• The role of the Inter-Services Intelligence (ISI) of Pakistan in the creation of the Taliban and in assisting it in capturing power in Kabul and in subsequently extending its control to over 90 per cent of the Afghan territory and the equally active role of  ISI-supported religious extremist organisations such as the Markaz Dawa Al Irshad and the Lashkar-e-Toiba, its militant wing, the Harkat- Ul-Mujahideen (HUM) and the Tablighi Jamaat in assisting anti-establishment and Anti-Moscow religious extremist elements in their violent activities in Tajikistan, Uzbekistan and Chechnya. Moscow has repeatedly expressed strongly its concerns over the lionisation of  extremist leaders from Chechnya in Pakistan and over their training in camps in Pakistani and Taliban-controlled Afghan territories. In the early 1990s, during the second tenure of Benazir Bhutto as the Prime Minister, the ISI and these religious extremist organisations had clandestinely trained Bosnian Muslim groups, with the knowledge of the US, for fighting against the Serbs. The present Nawaz Sharif Government has extended similar clandestine assistance to the Muslims of the Kosovo Liberation Army (KLA) in their fight against Belgrade. Russian officials suspect that despite Pakistan's unhappiness at Washington over the invoking of the Pressler Amendment, it is letting itself be used by the US as its cat's paw to bring about the disintegration of Yugoslavia and fear that the US is similarly using Pakistan to create disaffection against Moscow in the Muslim population of Chechnya and other places in Russia. The alarm created in the Central Asian Republics over the future plans of the Taliban is also shared by Moscow.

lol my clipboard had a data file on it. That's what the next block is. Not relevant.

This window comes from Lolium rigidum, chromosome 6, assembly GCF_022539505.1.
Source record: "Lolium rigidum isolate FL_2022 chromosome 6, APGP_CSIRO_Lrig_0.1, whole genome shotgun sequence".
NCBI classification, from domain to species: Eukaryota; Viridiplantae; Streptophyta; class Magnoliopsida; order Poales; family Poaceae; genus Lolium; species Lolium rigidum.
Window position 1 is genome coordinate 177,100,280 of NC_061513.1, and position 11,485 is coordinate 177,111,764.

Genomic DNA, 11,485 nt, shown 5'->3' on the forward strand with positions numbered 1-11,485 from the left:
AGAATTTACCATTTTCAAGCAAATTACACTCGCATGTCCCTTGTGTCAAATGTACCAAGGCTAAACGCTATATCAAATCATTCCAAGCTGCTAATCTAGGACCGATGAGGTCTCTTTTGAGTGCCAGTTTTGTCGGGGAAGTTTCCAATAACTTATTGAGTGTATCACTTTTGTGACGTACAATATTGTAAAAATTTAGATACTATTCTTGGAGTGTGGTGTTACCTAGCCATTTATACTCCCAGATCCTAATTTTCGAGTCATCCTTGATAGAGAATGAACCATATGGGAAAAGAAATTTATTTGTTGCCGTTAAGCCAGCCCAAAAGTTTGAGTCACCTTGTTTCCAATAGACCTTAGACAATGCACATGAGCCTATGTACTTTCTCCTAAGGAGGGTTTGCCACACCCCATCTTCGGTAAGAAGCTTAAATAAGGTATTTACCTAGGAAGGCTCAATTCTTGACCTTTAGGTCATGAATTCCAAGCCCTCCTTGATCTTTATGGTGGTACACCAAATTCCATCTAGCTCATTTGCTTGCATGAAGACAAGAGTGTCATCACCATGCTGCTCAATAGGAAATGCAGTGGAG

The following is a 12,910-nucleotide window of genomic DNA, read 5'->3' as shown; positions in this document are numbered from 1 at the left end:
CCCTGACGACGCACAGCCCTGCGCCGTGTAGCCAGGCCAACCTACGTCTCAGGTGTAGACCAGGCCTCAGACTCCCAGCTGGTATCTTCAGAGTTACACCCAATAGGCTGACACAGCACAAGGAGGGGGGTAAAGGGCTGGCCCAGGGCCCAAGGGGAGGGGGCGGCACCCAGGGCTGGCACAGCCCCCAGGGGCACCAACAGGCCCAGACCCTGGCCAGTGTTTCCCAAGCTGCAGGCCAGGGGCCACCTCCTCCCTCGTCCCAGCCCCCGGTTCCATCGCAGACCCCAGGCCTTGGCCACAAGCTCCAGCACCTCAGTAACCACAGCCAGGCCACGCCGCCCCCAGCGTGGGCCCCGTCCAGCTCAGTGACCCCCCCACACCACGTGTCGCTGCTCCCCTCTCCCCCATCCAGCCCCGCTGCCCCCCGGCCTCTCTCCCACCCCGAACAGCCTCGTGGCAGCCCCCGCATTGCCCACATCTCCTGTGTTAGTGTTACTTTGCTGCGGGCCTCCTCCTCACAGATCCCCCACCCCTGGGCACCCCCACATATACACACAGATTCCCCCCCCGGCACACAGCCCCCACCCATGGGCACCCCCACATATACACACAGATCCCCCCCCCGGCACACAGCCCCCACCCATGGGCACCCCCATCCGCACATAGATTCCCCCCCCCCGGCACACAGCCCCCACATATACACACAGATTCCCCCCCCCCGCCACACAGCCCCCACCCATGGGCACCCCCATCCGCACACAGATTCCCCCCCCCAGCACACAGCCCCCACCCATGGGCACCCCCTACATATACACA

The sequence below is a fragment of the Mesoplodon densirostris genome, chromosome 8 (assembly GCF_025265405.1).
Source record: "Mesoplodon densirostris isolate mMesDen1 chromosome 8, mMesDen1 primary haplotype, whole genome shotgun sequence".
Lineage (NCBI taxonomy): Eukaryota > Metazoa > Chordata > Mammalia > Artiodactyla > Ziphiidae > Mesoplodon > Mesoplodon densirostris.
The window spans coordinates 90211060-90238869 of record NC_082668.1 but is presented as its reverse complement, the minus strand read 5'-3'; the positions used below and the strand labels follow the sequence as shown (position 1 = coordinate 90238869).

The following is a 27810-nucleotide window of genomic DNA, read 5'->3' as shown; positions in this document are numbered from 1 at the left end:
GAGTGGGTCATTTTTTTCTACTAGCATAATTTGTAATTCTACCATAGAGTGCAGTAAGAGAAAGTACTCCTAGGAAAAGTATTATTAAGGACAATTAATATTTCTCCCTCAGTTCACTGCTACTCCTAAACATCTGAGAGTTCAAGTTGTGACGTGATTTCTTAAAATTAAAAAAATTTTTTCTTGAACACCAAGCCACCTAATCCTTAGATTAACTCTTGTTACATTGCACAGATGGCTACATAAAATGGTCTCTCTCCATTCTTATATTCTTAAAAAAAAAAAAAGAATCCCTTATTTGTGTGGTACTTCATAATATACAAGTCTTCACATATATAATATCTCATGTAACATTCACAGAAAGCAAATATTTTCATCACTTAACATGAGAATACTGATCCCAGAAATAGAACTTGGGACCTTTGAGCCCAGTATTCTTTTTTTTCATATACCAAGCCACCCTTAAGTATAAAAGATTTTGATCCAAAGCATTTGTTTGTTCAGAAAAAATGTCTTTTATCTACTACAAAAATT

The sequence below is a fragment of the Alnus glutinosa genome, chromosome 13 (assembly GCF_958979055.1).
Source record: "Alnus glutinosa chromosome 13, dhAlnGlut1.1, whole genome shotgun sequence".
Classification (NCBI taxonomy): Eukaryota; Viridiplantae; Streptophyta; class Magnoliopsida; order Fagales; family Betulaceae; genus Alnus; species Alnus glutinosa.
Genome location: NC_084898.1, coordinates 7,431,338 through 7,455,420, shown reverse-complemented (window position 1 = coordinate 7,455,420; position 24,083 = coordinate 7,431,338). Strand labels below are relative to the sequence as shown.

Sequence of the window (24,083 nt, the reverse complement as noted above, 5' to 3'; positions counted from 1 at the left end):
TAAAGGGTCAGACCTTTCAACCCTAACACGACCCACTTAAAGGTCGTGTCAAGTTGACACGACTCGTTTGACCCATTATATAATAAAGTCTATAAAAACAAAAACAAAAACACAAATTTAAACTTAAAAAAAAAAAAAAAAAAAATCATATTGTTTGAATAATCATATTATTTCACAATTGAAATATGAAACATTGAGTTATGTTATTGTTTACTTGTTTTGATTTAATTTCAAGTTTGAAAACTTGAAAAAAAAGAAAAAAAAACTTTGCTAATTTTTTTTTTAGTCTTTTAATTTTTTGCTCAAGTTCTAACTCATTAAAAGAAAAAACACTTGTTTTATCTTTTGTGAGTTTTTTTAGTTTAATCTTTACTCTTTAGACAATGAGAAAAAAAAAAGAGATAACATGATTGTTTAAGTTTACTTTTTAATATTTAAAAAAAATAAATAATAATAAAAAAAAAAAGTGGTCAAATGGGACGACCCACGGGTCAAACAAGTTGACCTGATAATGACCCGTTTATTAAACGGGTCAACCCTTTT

• Moscow's unhappiness over the ineffectiveness of Pakistan's narcotics control authorities in preventing the increasing smuggling of narcotics to Russia from Pakistan through the Central Asian Republics.

         Despite these inhibiting factors, tentative steps to improve the bilateral relations were initiated even under Benazir Bhutto in the form of a liaison relationship between the ISI and the Russian intelligence to share counter-terrorism and counter-narcotics intelligence and to reassure Moscow of Pakistan's goodwill. After Nawaz Sharif returned to power in February, 1997, this process has been continued with periodic consultations between the Afghan experts of the two Foreign Offices to exchange notes on the situation in Afghanistan. Pakistan has also been closely promoting the association of Moscow in the search for a political solution in Afghanistan. 
         After the visit of Gohar Ayub Khan, the then Foreign Minister, to Moscow in July, 1997, there has been an attempt to promote bilateral trade too, the total value of which is presently limited to a meagre US $ 50 million. Pakistan has also been trying  to sort out the difficulties which have delayed by over two years the launch of Badr II, the meteorological satellite of Pakistan's Space and Upper Atmosphere Research Commission (SUPARCO), by a Russian rocket. 
         Since the middle of last year, there has been a debate in the Foreign Offices of the two countries over the advisability of closer co-operation between the two countries despite the above-mentioned inhibiting factors. The debate in Pakistan has been intensified by the failure of Nawaz Sharif's visit to the US in December,1998, to persuade the Clinton Administration to remove the ban on the sale of new military equipment and spare parts to Pakistan.